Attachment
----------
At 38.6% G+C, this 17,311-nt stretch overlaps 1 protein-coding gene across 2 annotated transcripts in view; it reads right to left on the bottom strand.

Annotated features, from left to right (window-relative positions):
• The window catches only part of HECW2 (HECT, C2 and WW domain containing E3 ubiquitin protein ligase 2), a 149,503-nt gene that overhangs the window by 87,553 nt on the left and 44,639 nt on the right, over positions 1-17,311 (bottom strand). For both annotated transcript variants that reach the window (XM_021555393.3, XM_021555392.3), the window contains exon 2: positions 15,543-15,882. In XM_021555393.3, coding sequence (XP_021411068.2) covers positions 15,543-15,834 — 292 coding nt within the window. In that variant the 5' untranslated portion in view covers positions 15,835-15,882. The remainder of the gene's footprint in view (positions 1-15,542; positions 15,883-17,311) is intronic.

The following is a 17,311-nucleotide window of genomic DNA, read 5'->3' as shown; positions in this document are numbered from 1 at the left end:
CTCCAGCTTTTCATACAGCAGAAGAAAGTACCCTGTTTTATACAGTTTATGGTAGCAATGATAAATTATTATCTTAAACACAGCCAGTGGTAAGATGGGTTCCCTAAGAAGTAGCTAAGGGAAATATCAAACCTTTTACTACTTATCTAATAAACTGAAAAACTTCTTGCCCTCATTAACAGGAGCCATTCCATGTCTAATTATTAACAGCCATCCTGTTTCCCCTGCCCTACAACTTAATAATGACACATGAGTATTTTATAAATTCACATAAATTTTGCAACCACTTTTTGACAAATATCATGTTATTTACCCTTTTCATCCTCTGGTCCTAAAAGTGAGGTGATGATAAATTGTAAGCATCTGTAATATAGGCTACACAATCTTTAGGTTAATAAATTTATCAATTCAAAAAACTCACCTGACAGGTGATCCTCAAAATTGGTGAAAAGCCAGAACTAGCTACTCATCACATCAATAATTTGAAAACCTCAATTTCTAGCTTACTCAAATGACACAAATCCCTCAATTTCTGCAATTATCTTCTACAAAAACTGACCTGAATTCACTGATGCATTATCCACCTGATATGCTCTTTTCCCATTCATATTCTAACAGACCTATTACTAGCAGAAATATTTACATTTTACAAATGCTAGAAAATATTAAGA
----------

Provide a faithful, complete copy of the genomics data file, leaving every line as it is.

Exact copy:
At 38.6% G+C, this 17,311-nt stretch overlaps 1 protein-coding gene across 2 annotated transcripts in view; it reads right to left on the bottom strand.

Annotated features, from left to right (window-relative positions):
• The window catches only part of HECW2 (HECT, C2 and WW domain containing E3 ubiquitin protein ligase 2), a 149,503-nt gene that overhangs the window by 87,553 nt on the left and 44,639 nt on the right, over positions 1-17,311 (bottom strand). For both annotated transcript variants that reach the window (XM_021555393.3, XM_021555392.3), the window contains exon 2: positions 15,543-15,882. In XM_021555393.3, coding sequence (XP_021411068.2) covers positions 15,543-15,834 — 292 coding nt within the window. In that variant the 5' untranslated portion in view covers positions 15,835-15,882. The remainder of the gene's footprint in view (positions 1-15,542; positions 15,883-17,311) is intronic.

The following is a 17,311-nucleotide window of genomic DNA, read 5'->3' as shown; positions in this document are numbered from 1 at the left end:
CTCCAGCTTTTCATACAGCAGAAGAAAGTACCCTGTTTTATACAGTTTATGGTAGCAATGATAAATTATTATCTTAAACACAGCCAGTGGTAAGATGGGTTCCCTAAGAAGTAGCTAAGGGAAATATCAAACCTTTTACTACTTATCTAATAAACTGAAAAACTTCTTGCCCTCATTAACAGGAGCCATTCCATGTCTAATTATTAACAGCCATCCTGTTTCCCCTGCCCTACAACTTAATAATGACACATGAGTATTTTATAAATTCACATAAATTTTGCAACCACTTTTTGACAAATATCATGTTATTTACCCTTTTCATCCTCTGGTCCTAAAAGTGAGGTGATGATAAATTGTAAGCATCTGTAATATAGGCTACACAATCTTTAGGTTAATAAATTTATCAATTCAAAAAACTCACCTGACAGGTGATCCTCAAAATTGGTGAAAAGCCAGAACTAGCTACTCATCACATCAATAATTTGAAAACCTCAATTTCTAGCTTACTCAAATGACACAAATCCCTCAATTTCTGCAATTATCTTCTACAAAAACTGACCTGAATTCACTGATGCATTATCCACCTGATATGCTCTTTTCCCATTCATATTCTAACAGACCTATTACTAGCAGAAATATTTACATTTTACAAATGCTAGAAAATATTAAGA